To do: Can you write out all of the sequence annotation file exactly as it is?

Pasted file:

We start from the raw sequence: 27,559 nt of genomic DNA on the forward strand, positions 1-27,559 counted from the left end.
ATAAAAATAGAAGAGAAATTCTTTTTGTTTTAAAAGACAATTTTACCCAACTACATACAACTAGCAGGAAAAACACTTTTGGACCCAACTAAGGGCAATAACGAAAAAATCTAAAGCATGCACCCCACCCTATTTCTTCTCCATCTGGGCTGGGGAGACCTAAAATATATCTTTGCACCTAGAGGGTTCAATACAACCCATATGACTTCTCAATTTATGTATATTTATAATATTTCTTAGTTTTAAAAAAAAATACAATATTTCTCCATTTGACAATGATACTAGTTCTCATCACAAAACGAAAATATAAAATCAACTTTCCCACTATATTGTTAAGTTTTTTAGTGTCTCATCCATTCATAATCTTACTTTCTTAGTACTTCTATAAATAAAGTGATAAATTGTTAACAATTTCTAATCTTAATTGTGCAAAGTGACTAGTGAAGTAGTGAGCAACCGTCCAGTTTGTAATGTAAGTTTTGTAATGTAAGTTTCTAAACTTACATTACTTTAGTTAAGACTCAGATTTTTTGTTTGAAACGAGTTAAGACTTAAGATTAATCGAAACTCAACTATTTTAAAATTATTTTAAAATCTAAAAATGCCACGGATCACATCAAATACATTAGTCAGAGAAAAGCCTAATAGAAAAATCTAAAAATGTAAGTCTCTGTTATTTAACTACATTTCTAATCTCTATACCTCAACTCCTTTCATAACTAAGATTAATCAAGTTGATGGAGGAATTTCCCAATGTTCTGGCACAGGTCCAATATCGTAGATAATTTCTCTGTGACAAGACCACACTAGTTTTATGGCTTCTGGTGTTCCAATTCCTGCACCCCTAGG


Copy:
We start from the raw sequence: 27,559 nt of genomic DNA on the forward strand, positions 1-27,559 counted from the left end.
ATAAAAATAGAAGAGAAATTCTTTTTGTTTTAAAAGACAATTTTACCCAACTACATACAACTAGCAGGAAAAACACTTTTGGACCCAACTAAGGGCAATAACGAAAAAATCTAAAGCATGCACCCCACCCTATTTCTTCTCCATCTGGGCTGGGGAGACCTAAAATATATCTTTGCACCTAGAGGGTTCAATACAACCCATATGACTTCTCAATTTATGTATATTTATAATATTTCTTAGTTTTAAAAAAAAATACAATATTTCTCCATTTGACAATGATACTAGTTCTCATCACAAAACGAAAATATAAAATCAACTTTCCCACTATATTGTTAAGTTTTTTAGTGTCTCATCCATTCATAATCTTACTTTCTTAGTACTTCTATAAATAAAGTGATAAATTGTTAACAATTTCTAATCTTAATTGTGCAAAGTGACTAGTGAAGTAGTGAGCAACCGTCCAGTTTGTAATGTAAGTTTTGTAATGTAAGTTTCTAAACTTACATTACTTTAGTTAAGACTCAGATTTTTTGTTTGAAACGAGTTAAGACTTAAGATTAATCGAAACTCAACTATTTTAAAATTATTTTAAAATCTAAAAATGCCACGGATCACATCAAATACATTAGTCAGAGAAAAGCCTAATAGAAAAATCTAAAAATGTAAGTCTCTGTTATTTAACTACATTTCTAATCTCTATACCTCAACTCCTTTCATAACTAAGATTAATCAAGTTGATGGAGGAATTTCCCAATGTTCTGGCACAGGTCCAATATCGTAGATAATTTCTCTGTGACAAGACCACACTAGTTTTATGGCTTCTGGTGTTCCAATTCCTGCACCCCTAGG